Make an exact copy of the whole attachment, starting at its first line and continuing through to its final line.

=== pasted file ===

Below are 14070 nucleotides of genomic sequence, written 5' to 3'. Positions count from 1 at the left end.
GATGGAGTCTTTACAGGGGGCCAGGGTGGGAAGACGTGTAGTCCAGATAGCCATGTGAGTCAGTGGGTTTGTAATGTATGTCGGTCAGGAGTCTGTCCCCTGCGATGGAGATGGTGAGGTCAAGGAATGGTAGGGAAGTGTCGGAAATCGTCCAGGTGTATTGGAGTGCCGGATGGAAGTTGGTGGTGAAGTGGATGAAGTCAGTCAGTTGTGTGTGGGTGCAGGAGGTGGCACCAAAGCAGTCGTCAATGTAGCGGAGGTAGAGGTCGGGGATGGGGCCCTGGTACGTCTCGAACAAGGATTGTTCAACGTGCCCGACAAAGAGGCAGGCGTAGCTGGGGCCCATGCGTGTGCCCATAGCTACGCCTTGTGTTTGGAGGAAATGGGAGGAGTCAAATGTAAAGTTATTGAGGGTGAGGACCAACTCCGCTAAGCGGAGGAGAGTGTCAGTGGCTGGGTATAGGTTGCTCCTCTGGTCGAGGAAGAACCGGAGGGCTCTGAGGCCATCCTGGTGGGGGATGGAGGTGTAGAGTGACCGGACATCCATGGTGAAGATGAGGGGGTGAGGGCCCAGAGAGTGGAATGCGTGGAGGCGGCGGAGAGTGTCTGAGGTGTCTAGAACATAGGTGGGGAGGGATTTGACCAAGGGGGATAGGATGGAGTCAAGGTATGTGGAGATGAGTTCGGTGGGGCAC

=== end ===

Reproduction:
Below are 14070 nucleotides of genomic sequence, written 5' to 3'. Positions count from 1 at the left end.
GATGGAGTCTTTACAGGGGGCCAGGGTGGGAAGACGTGTAGTCCAGATAGCCATGTGAGTCAGTGGGTTTGTAATGTATGTCGGTCAGGAGTCTGTCCCCTGCGATGGAGATGGTGAGGTCAAGGAATGGTAGGGAAGTGTCGGAAATCGTCCAGGTGTATTGGAGTGCCGGATGGAAGTTGGTGGTGAAGTGGATGAAGTCAGTCAGTTGTGTGTGGGTGCAGGAGGTGGCACCAAAGCAGTCGTCAATGTAGCGGAGGTAGAGGTCGGGGATGGGGCCCTGGTACGTCTCGAACAAGGATTGTTCAACGTGCCCGACAAAGAGGCAGGCGTAGCTGGGGCCCATGCGTGTGCCCATAGCTACGCCTTGTGTTTGGAGGAAATGGGAGGAGTCAAATGTAAAGTTATTGAGGGTGAGGACCAACTCCGCTAAGCGGAGGAGAGTGTCAGTGGCTGGGTATAGGTTGCTCCTCTGGTCGAGGAAGAACCGGAGGGCTCTGAGGCCATCCTGGTGGGGGATGGAGGTGTAGAGTGACCGGACATCCATGGTGAAGATGAGGGGGTGAGGGCCCAGAGAGTGGAATGCGTGGAGGCGGCGGAGAGTGTCTGAGGTGTCTAGAACATAGGTGGGGAGGGATTTGACCAAGGGGGATAGGATGGAGTCAAGGTATGTGGAGATGAGTTCGGTGGGGCAC